Ian Drummond shares his top pick of houseplants, plus how to care for them and where in your home they will grow best.


Succulents (as the family that includes aeoniums, crassulas, sempervivums and echeverias is called) are undergoing a well-deserved transformation in the popularity stakes. Their bold, architectural shapes, glossy foliage and exciting colours, their drought- tolerant nature and love of free-draining soil has turned these plants, natives of the Canary Islands, South Africa, Madagasgar and Asia, from the ugly ducklings of the gardening and floristry world into the must- have ingredient for anyone bent on creating a living planting full of drama and eco-credentials. This succulent is a plant that retains water in its leaves, allowing it to go for long periods without water, making it ideal for a low-maintenance scheme. SeeRHS Chelsea Flower Show 2020: The best performing plants for urban gardens


For the shadier corners of a house, we turn to plants whose natural habitat is the gloomy, humid floor of a tropical rainforest. This generous, climbing creeper doesn’t need much upkeep and will quickly take over your home. It likes a lot of light. It grows quickly, and its expansive personality combines beauty and air purifying power. Devil’s Ivy is said to be poisonous to cats, so keep plants well away from their usually play, feeding and prowling areas.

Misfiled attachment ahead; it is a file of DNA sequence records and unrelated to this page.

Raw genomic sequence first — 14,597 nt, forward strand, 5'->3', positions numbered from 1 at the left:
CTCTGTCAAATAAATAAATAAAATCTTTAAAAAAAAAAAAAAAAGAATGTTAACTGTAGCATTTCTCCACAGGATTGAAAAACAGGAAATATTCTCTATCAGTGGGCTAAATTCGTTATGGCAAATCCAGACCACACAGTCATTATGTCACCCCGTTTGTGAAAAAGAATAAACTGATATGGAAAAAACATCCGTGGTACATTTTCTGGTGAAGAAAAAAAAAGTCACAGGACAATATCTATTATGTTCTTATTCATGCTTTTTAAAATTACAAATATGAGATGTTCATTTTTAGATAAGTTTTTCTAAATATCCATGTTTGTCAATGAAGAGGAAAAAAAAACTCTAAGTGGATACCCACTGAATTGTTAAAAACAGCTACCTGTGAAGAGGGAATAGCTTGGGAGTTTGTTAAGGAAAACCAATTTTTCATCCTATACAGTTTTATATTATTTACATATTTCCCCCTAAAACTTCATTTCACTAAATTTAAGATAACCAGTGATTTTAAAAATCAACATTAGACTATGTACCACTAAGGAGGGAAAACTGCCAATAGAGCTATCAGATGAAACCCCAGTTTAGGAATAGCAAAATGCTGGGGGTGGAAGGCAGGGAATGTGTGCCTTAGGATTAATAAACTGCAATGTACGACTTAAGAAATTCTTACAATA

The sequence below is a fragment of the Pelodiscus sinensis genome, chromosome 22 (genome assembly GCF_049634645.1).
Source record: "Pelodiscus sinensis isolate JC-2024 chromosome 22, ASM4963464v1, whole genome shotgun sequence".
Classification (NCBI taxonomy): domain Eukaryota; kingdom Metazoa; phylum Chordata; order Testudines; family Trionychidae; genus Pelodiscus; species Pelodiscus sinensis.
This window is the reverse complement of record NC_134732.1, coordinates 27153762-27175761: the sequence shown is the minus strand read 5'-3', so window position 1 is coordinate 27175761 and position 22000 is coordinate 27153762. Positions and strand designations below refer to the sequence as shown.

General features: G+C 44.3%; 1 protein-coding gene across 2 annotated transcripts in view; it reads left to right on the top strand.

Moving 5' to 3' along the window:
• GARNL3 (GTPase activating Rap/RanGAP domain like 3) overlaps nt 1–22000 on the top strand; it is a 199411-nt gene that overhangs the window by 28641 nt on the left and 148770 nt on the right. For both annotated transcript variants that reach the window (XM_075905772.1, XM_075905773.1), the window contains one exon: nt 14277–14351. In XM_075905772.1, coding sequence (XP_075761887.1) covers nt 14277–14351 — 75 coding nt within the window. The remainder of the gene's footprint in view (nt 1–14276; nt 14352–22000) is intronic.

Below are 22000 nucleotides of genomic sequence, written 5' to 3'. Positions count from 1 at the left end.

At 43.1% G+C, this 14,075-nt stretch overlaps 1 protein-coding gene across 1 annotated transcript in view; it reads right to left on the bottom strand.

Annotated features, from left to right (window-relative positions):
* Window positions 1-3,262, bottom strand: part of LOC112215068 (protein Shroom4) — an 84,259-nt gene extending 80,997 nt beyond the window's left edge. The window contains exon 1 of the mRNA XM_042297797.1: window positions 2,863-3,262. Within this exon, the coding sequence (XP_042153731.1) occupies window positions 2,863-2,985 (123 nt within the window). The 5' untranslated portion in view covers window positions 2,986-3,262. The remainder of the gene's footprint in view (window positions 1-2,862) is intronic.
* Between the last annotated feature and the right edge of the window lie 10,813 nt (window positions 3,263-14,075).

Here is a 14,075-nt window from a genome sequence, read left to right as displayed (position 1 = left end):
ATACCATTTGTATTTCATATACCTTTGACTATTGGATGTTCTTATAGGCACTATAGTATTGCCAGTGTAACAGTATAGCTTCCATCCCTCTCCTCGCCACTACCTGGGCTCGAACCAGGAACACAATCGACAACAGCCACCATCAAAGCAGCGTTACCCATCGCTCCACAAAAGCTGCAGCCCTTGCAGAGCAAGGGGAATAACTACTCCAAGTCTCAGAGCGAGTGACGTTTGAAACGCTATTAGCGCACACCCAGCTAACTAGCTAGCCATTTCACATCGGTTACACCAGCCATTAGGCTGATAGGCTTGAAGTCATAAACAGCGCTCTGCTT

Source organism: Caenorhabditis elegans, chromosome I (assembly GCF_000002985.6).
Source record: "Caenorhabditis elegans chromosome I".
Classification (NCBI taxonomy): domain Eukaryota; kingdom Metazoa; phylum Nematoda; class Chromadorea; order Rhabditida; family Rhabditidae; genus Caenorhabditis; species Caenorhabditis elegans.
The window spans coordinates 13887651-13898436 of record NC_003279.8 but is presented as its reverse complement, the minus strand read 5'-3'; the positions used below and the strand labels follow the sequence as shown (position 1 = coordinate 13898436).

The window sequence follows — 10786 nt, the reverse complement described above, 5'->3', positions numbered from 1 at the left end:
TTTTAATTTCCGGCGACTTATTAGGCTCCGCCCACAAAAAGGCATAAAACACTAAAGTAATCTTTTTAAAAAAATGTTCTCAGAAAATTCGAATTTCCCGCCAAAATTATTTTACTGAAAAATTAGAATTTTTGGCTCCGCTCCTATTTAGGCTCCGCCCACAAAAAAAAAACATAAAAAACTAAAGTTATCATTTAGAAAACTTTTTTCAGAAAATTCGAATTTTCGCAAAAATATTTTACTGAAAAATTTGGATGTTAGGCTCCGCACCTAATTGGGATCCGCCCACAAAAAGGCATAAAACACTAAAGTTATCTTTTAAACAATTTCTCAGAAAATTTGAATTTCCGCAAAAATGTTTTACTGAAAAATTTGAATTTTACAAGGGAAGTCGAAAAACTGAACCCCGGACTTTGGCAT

Their luxuriant, colourful and beautifully patterned leaves are hard to resist and they have great character, too. Keep the plant moderately well watered in summer. Calatheas love high humidity so mist the plant daily, ideally with rainwater, or stand the pot on a tray of permanently damp pebbles. If the leaf tips go brown it shows the humidity is too low. SeeRHS Chelsea Flower Show 2020: Sarah Eberle shares her top summer gardening tips


Sansevierias thrive in dark, dry environments. Be sure to water sparingly and don’t place in bright sun or in dry-air conditions. As this is a tough, air-purifying plant, it would well in a bedroom or bathroom. The Victorians loved sansevierias because they were durable and tolerant of coal fires and gas lamps. In those days, they were known as ‘rattlesnake plants’.